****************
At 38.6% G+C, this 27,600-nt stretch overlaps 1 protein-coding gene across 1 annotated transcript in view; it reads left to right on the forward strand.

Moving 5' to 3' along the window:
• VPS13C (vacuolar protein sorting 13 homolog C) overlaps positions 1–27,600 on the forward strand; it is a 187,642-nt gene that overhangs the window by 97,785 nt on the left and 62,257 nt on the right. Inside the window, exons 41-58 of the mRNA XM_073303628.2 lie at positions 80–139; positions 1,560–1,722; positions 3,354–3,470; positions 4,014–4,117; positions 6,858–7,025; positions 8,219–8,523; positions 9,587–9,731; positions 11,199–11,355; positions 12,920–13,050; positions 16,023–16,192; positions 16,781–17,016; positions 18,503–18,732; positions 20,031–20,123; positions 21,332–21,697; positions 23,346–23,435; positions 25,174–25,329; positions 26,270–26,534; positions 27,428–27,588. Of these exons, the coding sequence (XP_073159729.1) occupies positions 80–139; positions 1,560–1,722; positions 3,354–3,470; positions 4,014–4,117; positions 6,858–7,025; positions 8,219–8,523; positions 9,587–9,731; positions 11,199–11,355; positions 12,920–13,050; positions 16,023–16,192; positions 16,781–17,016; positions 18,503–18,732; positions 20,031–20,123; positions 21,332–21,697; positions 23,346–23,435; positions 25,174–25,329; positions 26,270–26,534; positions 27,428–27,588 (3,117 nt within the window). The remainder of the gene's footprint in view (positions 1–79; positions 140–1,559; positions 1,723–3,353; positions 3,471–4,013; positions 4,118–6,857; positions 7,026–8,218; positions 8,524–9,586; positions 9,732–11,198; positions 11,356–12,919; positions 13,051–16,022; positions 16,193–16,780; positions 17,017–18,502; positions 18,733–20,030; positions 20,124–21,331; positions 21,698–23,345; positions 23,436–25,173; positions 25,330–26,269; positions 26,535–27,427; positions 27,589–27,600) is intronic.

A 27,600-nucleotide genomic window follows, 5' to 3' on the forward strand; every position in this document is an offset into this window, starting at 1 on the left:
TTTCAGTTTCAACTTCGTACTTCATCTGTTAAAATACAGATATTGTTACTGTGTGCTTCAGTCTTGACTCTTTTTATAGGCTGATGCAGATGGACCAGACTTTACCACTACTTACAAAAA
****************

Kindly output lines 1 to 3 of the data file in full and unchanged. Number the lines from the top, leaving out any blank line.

At 38.6% G+C, this 27,600-nt stretch overlaps 1 protein-coding gene across 1 annotated transcript in view; it reads left to right on the forward strand.

Moving 5' to 3' along the window:
• VPS13C (vacuolar protein sorting 13 homolog C) overlaps positions 1–27,600 on the forward strand; it is a 187,642-nt gene that overhangs the window by 97,785 nt on the left and 62,257 nt on the right. Inside the window, exons 41-58 of the mRNA XM_073303628.2 lie at positions 80–139; positions 1,560–1,722; positions 3,354–3,470; positions 4,014–4,117; positions 6,858–7,025; positions 8,219–8,523; positions 9,587–9,731; positions 11,199–11,355; positions 12,920–13,050; positions 16,023–16,192; positions 16,781–17,016; positions 18,503–18,732; positions 20,031–20,123; positions 21,332–21,697; positions 23,346–23,435; positions 25,174–25,329; positions 26,270–26,534; positions 27,428–27,588. Of these exons, the coding sequence (XP_073159729.1) occupies positions 80–139; positions 1,560–1,722; positions 3,354–3,470; positions 4,014–4,117; positions 6,858–7,025; positions 8,219–8,523; positions 9,587–9,731; positions 11,199–11,355; positions 12,920–13,050; positions 16,023–16,192; positions 16,781–17,016; positions 18,503–18,732; positions 20,031–20,123; positions 21,332–21,697; positions 23,346–23,435; positions 25,174–25,329; positions 26,270–26,534; positions 27,428–27,588 (3,117 nt within the window). The remainder of the gene's footprint in view (positions 1–79; positions 140–1,559; positions 1,723–3,353; positions 3,471–4,013; positions 4,118–6,857; positions 7,026–8,218; positions 8,524–9,586; positions 9,732–11,198; positions 11,356–12,919; positions 13,051–16,022; positions 16,193–16,780; positions 17,017–18,502; positions 18,733–20,030; positions 20,124–21,331; positions 21,698–23,345; positions 23,436–25,173; positions 25,330–26,269; positions 26,535–27,427; positions 27,589–27,600) is intronic.